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Sound insulation

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Franco Bogino
Sound insulation
on Jun 26, 2007 at 3:01:22 pm


I'm a musician and I've just moved into a new flat, with wooden floors and poor sound insulation between neighbourung flats.

I don't think there is a huge amount I will be able to do about this, but anything to alleviate some of the problem will go a long way.

The problem is not so much noise coming in, but noise affecting my neighbours.

My music space is also my living space, so I can't cover the walls in foam etc, I can't go putting in bouble walls etc, and I don't want to cover the floors in carpet. I am looking for some ways to absorb mainly bass, as the design of the building seems to amplify it and it's really these frequencies that people most complain about.

I've been reading on the net and have come across something called HELMHOLTZ RESONATORS, which help to absorb bass frequencies and stop standing waves from developing.
Am I right in thinking that this could be something that would lessen the impact of my music making, particularly practicing my Djind and playing acoutic guitar? Or am i completely misguided.

Secondly, if these could help, can I build one that is aesthetically pleasing, or buy something that isn't extortionately expensive?

Any help on this and further suggestions will be extremely appreciated!


London based Avid/ FCP offline editor.
FCP Online.

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Rodney M
Re: Sound insulation
on Jun 26, 2007 at 11:57:30 pm

I'll add my $.02 worth, but remember I'm no acoustician. The lower frequencies that your neighbors are complaining about have no real troubles passing through the thin walls that seperate your flats. The higher frequencies are generally being absorbed or reflected by the construnction material of the walls. Low frequencies need very thick/dense walls to bounce off of. Bass tubes and traps, generally speaking, help control standing waves and nodes, which are bouncing off of the walls. While a bass trap may help absorb low frequencies in YOUR room, it won't be nearly as effective on the low frequencies that pass through your thin walls and into your neighbor's flats. I hope this makes sense. I'm not saying it wouldn't help at all, but it may be more time/effort/money than it's worth. You would need to place the tubes/traps in the corners of your room. I'm guessing it would be a couple hundred dollars at least for the materials, not to mention the measuring software/tools you would need to properly tune them.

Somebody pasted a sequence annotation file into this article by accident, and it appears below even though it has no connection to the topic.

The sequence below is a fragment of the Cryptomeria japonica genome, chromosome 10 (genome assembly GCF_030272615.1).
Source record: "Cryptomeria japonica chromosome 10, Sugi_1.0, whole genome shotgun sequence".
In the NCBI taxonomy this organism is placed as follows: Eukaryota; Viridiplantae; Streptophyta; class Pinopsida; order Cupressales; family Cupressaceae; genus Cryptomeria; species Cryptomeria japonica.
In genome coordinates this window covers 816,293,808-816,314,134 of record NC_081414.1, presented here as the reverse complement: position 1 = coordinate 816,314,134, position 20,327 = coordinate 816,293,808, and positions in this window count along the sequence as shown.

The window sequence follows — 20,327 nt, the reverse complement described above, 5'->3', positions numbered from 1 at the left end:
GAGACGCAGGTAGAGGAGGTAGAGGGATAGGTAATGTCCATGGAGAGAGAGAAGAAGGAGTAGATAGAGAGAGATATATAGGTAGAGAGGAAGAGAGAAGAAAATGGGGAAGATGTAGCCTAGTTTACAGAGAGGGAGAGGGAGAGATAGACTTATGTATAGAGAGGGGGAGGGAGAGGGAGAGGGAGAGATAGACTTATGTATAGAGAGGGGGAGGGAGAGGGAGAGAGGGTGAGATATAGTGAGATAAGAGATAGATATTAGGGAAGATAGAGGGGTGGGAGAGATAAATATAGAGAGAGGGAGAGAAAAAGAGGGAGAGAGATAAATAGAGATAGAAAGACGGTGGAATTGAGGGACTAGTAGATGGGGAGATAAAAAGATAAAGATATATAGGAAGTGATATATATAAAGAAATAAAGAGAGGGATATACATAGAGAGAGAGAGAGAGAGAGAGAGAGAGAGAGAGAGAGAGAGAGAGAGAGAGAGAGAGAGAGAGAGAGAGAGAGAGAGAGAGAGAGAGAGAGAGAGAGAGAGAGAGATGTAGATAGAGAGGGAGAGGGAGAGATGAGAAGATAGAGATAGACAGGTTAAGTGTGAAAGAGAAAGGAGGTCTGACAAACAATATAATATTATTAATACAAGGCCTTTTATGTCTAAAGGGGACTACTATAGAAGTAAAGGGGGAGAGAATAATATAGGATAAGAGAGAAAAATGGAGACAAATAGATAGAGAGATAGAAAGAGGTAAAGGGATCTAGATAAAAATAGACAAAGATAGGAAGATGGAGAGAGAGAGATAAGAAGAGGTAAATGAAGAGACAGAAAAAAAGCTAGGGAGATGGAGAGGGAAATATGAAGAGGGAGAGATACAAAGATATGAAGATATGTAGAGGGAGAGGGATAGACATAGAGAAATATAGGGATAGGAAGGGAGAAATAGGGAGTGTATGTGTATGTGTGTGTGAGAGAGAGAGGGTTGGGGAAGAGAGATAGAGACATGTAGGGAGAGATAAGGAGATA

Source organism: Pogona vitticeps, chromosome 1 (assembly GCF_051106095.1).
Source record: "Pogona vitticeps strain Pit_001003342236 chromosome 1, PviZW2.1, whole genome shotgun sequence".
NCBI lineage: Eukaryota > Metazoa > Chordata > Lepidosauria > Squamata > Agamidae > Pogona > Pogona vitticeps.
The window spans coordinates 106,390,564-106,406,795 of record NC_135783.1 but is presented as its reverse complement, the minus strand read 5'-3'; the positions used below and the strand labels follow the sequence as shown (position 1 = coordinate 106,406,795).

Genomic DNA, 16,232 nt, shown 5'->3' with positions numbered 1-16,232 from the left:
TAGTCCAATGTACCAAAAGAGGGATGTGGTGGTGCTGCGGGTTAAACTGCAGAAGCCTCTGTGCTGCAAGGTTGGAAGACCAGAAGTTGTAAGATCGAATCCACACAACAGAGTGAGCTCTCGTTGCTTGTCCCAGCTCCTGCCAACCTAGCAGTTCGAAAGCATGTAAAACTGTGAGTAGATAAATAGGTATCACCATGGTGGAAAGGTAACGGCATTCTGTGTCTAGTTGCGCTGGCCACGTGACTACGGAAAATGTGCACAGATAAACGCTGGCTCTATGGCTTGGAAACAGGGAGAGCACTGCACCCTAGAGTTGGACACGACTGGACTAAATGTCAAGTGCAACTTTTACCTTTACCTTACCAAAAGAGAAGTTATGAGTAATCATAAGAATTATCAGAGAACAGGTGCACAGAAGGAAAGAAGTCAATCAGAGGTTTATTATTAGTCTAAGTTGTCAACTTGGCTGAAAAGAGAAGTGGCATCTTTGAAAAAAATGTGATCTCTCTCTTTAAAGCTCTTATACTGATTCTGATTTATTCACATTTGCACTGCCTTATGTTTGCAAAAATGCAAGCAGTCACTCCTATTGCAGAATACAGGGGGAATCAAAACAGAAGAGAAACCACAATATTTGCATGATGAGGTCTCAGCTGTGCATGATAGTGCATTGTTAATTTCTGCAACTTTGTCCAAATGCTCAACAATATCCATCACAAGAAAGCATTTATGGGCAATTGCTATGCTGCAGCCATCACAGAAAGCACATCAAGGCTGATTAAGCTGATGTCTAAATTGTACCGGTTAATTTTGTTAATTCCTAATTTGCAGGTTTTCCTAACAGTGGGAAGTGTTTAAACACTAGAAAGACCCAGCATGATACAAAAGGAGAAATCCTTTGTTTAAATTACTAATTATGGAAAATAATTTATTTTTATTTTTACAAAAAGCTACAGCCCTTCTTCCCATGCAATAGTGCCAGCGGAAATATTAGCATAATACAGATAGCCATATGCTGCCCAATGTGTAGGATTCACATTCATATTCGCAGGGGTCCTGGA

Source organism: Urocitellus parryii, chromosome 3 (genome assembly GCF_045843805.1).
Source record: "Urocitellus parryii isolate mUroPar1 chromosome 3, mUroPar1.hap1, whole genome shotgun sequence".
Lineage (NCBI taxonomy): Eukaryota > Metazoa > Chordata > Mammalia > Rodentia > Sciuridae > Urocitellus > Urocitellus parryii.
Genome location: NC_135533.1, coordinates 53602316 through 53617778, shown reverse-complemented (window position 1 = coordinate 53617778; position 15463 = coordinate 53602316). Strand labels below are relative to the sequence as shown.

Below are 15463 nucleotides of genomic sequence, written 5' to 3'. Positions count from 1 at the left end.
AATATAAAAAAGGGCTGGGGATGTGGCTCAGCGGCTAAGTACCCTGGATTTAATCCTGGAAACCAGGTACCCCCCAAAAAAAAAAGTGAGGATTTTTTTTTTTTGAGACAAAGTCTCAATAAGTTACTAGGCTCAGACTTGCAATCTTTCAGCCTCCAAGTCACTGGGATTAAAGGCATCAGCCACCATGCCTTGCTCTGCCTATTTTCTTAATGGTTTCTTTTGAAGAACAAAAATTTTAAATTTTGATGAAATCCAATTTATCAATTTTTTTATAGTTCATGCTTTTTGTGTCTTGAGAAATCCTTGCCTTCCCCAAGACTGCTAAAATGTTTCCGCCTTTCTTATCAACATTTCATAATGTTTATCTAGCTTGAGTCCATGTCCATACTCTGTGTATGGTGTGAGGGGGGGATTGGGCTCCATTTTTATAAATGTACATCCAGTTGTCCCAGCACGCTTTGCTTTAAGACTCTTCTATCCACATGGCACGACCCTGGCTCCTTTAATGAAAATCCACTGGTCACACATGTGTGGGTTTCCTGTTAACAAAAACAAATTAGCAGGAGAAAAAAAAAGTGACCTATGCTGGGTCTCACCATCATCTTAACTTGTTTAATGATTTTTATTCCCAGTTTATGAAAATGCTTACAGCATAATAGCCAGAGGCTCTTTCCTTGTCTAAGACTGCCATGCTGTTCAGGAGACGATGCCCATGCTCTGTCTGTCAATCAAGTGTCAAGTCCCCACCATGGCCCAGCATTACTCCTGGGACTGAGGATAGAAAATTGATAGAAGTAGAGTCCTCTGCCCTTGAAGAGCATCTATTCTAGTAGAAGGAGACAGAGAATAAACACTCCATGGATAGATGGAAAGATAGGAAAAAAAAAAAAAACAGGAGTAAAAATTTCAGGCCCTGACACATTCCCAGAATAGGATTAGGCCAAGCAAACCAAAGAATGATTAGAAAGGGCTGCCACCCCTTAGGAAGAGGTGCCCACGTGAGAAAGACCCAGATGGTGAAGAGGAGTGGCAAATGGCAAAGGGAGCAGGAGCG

What is a Djind?

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JC Boulay
Re: Sound insulation
on Jun 27, 2007 at 5:49:26 pm

Rodney is right. Bass traps affect only the bass that remains in your room. Whatever goes through walls is out of your control. You (or rather your neighbours) are SOL&JWF. Appart from all the things you listed as not options, there ain't much you can do.

And Rodney, i believe he meant "DJing", which would explain the strained neighbours.

JC Boulay
Audio Z
Montreal, Canada

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